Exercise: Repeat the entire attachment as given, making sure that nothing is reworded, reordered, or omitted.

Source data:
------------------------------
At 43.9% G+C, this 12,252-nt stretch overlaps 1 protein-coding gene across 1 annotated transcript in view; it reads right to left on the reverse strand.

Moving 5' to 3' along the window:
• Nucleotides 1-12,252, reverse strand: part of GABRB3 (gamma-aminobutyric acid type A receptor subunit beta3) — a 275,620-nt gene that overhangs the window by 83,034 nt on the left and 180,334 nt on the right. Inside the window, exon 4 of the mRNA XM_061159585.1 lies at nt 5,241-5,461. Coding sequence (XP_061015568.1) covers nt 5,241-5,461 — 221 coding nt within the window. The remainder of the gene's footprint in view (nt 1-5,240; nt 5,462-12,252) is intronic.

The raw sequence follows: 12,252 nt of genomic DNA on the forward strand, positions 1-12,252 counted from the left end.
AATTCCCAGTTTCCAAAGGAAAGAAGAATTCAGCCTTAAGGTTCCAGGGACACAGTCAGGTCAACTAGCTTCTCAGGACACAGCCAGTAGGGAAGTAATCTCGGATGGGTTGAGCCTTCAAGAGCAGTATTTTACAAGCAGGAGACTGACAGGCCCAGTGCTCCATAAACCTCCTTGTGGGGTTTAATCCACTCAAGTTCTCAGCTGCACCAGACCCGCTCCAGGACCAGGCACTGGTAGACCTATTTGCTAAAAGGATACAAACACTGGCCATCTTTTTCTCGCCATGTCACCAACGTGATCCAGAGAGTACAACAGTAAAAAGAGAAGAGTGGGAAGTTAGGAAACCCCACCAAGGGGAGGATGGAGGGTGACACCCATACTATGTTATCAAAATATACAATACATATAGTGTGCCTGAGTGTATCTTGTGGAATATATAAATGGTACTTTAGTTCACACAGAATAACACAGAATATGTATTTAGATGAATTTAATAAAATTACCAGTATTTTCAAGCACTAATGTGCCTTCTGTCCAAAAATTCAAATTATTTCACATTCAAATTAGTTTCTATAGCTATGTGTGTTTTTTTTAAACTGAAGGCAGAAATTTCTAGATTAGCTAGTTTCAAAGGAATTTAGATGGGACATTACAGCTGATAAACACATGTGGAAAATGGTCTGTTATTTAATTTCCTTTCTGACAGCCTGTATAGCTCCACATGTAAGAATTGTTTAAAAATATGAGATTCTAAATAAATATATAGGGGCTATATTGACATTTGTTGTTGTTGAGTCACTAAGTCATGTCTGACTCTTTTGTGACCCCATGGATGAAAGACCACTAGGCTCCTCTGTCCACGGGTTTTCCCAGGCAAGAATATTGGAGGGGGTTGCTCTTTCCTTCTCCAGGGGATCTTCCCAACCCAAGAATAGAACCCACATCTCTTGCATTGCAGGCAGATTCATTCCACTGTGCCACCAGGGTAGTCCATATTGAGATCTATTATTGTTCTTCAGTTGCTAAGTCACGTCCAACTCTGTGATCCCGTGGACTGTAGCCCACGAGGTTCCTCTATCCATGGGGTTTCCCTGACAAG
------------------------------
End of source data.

At 43.9% G+C, this 12,252-nt stretch overlaps 1 protein-coding gene across 1 annotated transcript in view; it reads right to left on the reverse strand.

Moving 5' to 3' along the window:
• Nucleotides 1-12,252, reverse strand: part of GABRB3 (gamma-aminobutyric acid type A receptor subunit beta3) — a 275,620-nt gene that overhangs the window by 83,034 nt on the left and 180,334 nt on the right. Inside the window, exon 4 of the mRNA XM_061159585.1 lies at nt 5,241-5,461. Coding sequence (XP_061015568.1) covers nt 5,241-5,461 — 221 coding nt within the window. The remainder of the gene's footprint in view (nt 1-5,240; nt 5,462-12,252) is intronic.

The raw sequence follows: 12,252 nt of genomic DNA on the forward strand, positions 1-12,252 counted from the left end.
AATTCCCAGTTTCCAAAGGAAAGAAGAATTCAGCCTTAAGGTTCCAGGGACACAGTCAGGTCAACTAGCTTCTCAGGACACAGCCAGTAGGGAAGTAATCTCGGATGGGTTGAGCCTTCAAGAGCAGTATTTTACAAGCAGGAGACTGACAGGCCCAGTGCTCCATAAACCTCCTTGTGGGGTTTAATCCACTCAAGTTCTCAGCTGCACCAGACCCGCTCCAGGACCAGGCACTGGTAGACCTATTTGCTAAAAGGATACAAACACTGGCCATCTTTTTCTCGCCATGTCACCAACGTGATCCAGAGAGTACAACAGTAAAAAGAGAAGAGTGGGAAGTTAGGAAACCCCACCAAGGGGAGGATGGAGGGTGACACCCATACTATGTTATCAAAATATACAATACATATAGTGTGCCTGAGTGTATCTTGTGGAATATATAAATGGTACTTTAGTTCACACAGAATAACACAGAATATGTATTTAGATGAATTTAATAAAATTACCAGTATTTTCAAGCACTAATGTGCCTTCTGTCCAAAAATTCAAATTATTTCACATTCAAATTAGTTTCTATAGCTATGTGTGTTTTTTTTAAACTGAAGGCAGAAATTTCTAGATTAGCTAGTTTCAAAGGAATTTAGATGGGACATTACAGCTGATAAACACATGTGGAAAATGGTCTGTTATTTAATTTCCTTTCTGACAGCCTGTATAGCTCCACATGTAAGAATTGTTTAAAAATATGAGATTCTAAATAAATATATAGGGGCTATATTGACATTTGTTGTTGTTGAGTCACTAAGTCATGTCTGACTCTTTTGTGACCCCATGGATGAAAGACCACTAGGCTCCTCTGTCCACGGGTTTTCCCAGGCAAGAATATTGGAGGGGGTTGCTCTTTCCTTCTCCAGGGGATCTTCCCAACCCAAGAATAGAACCCACATCTCTTGCATTGCAGGCAGATTCATTCCACTGTGCCACCAGGGTAGTCCATATTGAGATCTATTATTGTTCTTCAGTTGCTAAGTCACGTCCAACTCTGTGATCCCGTGGACTGTAGCCCACGAGGTTCCTCTATCCATGGGGTTTCCCTGACAAG